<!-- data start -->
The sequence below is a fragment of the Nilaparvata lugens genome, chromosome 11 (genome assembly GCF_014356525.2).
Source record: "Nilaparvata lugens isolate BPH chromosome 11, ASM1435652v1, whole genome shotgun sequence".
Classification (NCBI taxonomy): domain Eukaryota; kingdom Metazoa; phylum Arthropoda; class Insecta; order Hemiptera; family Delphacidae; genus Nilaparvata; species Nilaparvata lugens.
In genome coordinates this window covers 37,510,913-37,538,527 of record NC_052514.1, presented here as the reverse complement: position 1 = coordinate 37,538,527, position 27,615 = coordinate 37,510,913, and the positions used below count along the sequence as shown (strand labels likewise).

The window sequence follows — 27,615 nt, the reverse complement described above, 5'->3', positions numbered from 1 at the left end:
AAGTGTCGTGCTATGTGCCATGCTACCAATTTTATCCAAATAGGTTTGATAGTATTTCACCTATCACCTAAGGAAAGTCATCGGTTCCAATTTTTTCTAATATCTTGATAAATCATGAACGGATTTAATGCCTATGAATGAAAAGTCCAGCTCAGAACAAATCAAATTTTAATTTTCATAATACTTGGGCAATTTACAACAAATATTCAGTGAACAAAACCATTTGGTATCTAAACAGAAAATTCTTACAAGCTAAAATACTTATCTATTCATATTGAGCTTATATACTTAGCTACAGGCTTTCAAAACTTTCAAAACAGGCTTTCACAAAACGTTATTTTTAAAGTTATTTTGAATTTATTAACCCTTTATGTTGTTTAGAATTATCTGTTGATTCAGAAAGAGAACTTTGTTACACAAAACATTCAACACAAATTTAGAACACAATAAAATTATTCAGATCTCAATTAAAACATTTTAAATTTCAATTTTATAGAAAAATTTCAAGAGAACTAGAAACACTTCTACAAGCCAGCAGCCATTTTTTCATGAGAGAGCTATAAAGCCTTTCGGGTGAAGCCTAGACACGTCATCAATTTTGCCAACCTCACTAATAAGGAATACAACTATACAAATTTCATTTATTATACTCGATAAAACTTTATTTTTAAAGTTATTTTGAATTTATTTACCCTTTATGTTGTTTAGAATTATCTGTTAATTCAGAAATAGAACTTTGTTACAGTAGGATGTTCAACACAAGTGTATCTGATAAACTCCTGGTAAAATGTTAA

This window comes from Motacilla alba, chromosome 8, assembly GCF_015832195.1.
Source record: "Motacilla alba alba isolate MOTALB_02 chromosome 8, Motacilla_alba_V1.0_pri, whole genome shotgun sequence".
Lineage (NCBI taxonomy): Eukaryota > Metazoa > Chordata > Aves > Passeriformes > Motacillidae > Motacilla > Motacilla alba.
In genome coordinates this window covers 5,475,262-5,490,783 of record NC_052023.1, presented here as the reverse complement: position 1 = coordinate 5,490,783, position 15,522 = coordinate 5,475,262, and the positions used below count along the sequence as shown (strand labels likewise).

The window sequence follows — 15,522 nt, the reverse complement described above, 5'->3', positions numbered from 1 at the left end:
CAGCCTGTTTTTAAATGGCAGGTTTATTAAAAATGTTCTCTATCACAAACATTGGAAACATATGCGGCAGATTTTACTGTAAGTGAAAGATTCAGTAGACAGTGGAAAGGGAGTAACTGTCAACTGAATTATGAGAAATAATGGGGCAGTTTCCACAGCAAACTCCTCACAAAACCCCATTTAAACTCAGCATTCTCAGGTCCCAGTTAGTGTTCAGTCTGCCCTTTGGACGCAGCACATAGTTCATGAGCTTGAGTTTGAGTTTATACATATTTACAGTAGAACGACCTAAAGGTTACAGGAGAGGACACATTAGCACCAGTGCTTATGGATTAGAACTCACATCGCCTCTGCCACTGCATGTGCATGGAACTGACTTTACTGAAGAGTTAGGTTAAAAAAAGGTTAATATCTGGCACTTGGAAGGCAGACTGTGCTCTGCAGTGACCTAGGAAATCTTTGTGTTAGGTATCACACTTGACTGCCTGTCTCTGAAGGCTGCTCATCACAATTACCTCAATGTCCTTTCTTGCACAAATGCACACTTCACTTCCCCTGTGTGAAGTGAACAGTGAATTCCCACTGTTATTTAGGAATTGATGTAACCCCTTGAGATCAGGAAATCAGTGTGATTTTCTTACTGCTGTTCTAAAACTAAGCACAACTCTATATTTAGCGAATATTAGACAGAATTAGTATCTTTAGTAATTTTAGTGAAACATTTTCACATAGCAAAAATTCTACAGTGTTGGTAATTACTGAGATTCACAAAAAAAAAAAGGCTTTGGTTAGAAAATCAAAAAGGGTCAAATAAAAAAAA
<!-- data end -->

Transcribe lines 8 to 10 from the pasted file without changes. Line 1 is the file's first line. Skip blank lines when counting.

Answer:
Source record: "Motacilla alba alba isolate MOTALB_02 chromosome 8, Motacilla_alba_V1.0_pri, whole genome shotgun sequence".
Lineage (NCBI taxonomy): Eukaryota > Metazoa > Chordata > Aves > Passeriformes > Motacillidae > Motacilla > Motacilla alba.
In genome coordinates this window covers 5,475,262-5,490,783 of record NC_052023.1, presented here as the reverse complement: position 1 = coordinate 5,490,783, position 15,522 = coordinate 5,475,262, and the positions used below count along the sequence as shown (strand labels likewise).